COLUMBUS JUNCTION – Flooding along the Cedar and Iowa Rivers began over the weekend. Because of this, the Columbus Junction yard waste dump site will be closed until further notice and will open when the water begins to recede.
“(The yard waste site) sits so low, so it’s the first thing that gets water when it comes up. Rather than have people stomp through the water and make a mess out of it, we just shut it,” said Public Works Director Todd Salazar.
According to Salazar, this is standard procedure for when the water gets above a certain point. “When it gets to about 22 feet, it gets to the edge of the burn pile, and we just shut it down so that no one goes down there,” he said.
With the flooding forecast to reach 22.6 feet for the Iowa River, Salazar assured, “We can easily handle that, and I believe it’s supposed to go down starting (Monday) evening.” He isn’t expecting the dump site to stay closed for very long.
Muscatine County was issued another flood warning over the weekend for the Cedar River near Conesville, which will expire Friday morning. At 7 p.m. Sunday, the Cedar River was 15.7 feet and falling, nearly three feet above flood stage. At this stage, water begins to affect residences along County Road G28 as well as several gravel roads.
This comes after a spring filled with light flooding in the county. In late March, the Mississippi River rose above flood stage. It reached moderate flood stage in Muscatine in early April, which prompted the closing of sections of Riverside Park and River Road. Since then the Mississippi River has fallen and currently sits at 12.8 feet.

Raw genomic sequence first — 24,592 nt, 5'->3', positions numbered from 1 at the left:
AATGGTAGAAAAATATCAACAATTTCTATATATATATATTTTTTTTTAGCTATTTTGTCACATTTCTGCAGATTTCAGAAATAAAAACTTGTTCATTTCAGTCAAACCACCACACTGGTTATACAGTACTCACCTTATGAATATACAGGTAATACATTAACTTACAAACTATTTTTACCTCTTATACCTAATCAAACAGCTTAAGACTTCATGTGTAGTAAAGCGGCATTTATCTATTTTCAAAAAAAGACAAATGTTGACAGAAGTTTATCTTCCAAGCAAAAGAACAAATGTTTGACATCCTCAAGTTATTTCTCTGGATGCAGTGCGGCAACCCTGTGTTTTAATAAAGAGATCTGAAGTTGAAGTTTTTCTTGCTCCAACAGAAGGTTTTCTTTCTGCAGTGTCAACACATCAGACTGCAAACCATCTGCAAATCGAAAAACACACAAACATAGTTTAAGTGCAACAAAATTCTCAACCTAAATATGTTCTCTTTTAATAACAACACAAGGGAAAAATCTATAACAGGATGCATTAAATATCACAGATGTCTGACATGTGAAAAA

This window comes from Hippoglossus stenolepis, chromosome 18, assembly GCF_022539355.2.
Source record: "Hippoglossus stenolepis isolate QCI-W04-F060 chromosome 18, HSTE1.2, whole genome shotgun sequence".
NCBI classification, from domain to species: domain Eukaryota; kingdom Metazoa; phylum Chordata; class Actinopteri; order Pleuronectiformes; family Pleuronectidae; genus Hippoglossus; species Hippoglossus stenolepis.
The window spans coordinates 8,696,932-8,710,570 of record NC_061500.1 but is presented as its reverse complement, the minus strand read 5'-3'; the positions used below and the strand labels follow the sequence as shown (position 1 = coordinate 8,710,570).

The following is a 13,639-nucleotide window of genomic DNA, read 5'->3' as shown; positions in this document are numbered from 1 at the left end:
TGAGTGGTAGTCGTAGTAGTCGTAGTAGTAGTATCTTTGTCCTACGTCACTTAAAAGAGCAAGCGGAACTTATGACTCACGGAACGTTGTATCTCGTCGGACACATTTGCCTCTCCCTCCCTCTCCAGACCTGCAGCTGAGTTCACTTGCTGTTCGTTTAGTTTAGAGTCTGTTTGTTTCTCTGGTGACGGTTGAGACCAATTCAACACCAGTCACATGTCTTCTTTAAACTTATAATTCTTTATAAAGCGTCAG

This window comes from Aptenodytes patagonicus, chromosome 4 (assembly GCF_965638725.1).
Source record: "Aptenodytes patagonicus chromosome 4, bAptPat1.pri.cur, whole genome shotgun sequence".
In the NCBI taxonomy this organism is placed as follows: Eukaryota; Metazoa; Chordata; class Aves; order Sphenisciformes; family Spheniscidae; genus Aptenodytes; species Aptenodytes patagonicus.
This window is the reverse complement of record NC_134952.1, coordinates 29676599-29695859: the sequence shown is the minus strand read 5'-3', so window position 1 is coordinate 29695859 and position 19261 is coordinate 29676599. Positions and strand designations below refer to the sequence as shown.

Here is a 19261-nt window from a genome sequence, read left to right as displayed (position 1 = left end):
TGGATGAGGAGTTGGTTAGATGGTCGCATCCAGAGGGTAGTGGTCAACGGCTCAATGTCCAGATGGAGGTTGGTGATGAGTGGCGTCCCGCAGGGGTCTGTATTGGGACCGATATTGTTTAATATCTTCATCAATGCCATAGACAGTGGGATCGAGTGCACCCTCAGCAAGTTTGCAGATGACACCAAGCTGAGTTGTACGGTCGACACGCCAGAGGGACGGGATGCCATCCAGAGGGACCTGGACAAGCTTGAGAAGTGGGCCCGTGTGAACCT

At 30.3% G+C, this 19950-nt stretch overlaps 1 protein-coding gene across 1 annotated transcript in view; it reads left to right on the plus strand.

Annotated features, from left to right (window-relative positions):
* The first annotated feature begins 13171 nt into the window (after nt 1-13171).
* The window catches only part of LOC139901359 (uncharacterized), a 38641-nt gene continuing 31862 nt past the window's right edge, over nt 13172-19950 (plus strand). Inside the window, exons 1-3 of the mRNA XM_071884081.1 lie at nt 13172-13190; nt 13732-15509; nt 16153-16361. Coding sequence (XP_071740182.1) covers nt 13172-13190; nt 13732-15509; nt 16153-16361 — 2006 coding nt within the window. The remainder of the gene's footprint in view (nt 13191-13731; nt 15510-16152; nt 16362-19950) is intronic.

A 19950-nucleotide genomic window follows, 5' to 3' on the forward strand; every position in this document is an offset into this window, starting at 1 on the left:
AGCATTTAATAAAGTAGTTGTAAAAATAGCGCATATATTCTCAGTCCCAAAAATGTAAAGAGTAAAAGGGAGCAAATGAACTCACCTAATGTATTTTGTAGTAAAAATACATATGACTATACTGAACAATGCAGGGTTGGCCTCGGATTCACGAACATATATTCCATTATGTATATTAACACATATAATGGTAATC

A flood warning was also issued for the Iowa River in Wapello on Sunday, which will remain in effect until Thursday evening. According to the National Weather Service, at 7 p.m. on June 28, the river was at 24 feet and steady, three feet above the start of the flood stage and expected to affect residents near the Highway 61 bridge through minor flooding. The water is forecast to fall Thursday evening.
“The main flooding was mostly on the Mississippi River in the spring, and of course there’s been some really heavy rain the past couple weeks across Northeast Iowa and part of Eastern Iowa… so the Cedar River’s been in flood recently, but everything now is starting to come down,” said Meteorologist John Haase.
Currently, the National Weather Service isn’t seeing any huge storms, and while there is still a chance for isolated ones, they aren’t expected to severely affect any rivers. Temperatures may also help keep flooding chances low. “As the weeks progress, we get into a hotter and dryer pattern for a while,” Haase said, “It’s really a blocked out pattern where it’s potentially going to be 90 degrees for two weeks. There’s not too much in the way of rain, so I think we’re in pretty good shape here at the moment.”
As for the rest of the summer, it looks to be a fairly dry July, with most of the month being hot. “I can’t say we’re going into a drought type situation, but it’ll at least be dry for a while,” Haase said. However, with the past ten years having wet autumns and the possibility of huge thunderstorms from northern states such as Wisconsin still possibly affecting the Mississippi River, there aren’t any guarantees that Muscatine County won’t have any more flood issues this year.